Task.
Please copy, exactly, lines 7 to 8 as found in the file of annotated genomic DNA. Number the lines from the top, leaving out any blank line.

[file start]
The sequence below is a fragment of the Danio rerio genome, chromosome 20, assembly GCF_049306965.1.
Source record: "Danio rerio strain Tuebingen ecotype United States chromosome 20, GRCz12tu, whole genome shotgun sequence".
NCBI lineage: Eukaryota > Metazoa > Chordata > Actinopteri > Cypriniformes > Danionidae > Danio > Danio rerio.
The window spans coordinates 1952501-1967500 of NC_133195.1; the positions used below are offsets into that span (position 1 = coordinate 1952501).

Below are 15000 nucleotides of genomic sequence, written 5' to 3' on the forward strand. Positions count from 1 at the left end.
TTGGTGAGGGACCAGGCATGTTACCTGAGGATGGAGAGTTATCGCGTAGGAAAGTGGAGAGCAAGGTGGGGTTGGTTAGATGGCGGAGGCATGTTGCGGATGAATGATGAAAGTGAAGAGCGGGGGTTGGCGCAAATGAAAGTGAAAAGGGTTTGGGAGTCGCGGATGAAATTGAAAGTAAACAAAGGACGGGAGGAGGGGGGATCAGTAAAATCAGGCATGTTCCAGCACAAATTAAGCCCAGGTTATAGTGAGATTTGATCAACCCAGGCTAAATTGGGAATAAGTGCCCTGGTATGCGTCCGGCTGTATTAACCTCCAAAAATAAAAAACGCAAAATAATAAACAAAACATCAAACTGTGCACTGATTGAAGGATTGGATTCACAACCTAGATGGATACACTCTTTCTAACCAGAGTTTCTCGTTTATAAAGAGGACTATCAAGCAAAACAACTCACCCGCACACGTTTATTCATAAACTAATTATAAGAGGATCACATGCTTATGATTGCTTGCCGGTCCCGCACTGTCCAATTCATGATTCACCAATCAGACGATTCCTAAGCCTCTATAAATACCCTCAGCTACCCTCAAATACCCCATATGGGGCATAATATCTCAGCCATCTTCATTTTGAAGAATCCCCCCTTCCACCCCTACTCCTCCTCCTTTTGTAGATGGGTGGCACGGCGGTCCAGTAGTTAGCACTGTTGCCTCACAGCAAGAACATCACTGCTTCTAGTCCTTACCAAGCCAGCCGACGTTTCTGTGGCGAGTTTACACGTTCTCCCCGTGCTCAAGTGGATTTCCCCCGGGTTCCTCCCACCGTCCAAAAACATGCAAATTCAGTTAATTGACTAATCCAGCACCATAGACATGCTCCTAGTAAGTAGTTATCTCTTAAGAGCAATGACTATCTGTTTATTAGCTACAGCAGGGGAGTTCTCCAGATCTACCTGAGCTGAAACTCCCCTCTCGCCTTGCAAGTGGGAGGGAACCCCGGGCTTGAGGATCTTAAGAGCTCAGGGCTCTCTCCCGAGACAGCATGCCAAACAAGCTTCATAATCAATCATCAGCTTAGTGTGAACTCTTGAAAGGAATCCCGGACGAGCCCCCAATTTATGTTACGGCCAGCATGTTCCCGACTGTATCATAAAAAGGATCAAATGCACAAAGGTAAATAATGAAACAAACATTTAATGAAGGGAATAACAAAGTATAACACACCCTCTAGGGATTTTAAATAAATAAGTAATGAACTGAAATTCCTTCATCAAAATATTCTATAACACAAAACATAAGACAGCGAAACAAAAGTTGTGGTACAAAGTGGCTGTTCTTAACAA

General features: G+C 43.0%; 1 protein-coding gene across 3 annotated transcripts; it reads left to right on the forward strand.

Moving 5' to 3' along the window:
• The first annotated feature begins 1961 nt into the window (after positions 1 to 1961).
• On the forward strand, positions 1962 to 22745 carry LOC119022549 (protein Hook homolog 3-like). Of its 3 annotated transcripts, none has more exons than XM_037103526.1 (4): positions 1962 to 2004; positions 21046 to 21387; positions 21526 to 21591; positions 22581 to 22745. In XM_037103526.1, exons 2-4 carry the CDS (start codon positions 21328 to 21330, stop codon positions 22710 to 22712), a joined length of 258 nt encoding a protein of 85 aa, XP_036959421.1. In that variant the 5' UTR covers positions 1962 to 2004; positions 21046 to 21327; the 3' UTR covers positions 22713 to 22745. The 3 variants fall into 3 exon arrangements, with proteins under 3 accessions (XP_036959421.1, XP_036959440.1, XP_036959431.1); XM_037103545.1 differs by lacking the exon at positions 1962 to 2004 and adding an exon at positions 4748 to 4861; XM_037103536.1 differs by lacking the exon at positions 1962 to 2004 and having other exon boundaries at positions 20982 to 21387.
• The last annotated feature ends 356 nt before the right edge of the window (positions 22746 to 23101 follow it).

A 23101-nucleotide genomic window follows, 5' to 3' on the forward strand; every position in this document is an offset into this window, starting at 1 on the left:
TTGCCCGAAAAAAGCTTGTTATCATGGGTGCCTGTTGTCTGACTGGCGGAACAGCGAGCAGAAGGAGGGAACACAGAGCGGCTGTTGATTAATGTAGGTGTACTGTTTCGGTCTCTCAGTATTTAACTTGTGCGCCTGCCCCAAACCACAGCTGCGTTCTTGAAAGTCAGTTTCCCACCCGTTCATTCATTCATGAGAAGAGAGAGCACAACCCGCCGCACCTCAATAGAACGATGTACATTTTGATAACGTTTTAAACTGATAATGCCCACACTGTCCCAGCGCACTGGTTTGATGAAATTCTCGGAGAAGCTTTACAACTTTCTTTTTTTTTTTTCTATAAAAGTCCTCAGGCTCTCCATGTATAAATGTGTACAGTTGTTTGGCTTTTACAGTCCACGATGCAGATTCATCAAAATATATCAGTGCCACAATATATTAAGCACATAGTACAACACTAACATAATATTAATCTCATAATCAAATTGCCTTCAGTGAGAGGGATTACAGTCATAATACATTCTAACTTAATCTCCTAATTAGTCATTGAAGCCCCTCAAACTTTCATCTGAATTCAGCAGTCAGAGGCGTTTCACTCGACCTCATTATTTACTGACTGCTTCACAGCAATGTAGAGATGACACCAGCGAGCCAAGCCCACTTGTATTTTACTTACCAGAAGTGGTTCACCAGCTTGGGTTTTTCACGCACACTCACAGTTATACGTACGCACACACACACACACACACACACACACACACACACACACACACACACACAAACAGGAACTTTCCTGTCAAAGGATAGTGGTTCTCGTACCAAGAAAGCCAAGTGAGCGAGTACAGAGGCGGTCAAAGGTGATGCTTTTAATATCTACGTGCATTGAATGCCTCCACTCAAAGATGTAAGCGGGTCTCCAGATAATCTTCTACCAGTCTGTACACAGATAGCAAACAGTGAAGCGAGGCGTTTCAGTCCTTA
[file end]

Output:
General features: G+C 43.0%; 1 protein-coding gene across 3 annotated transcripts; it reads left to right on the forward strand.

Moving 5' to 3' along the window: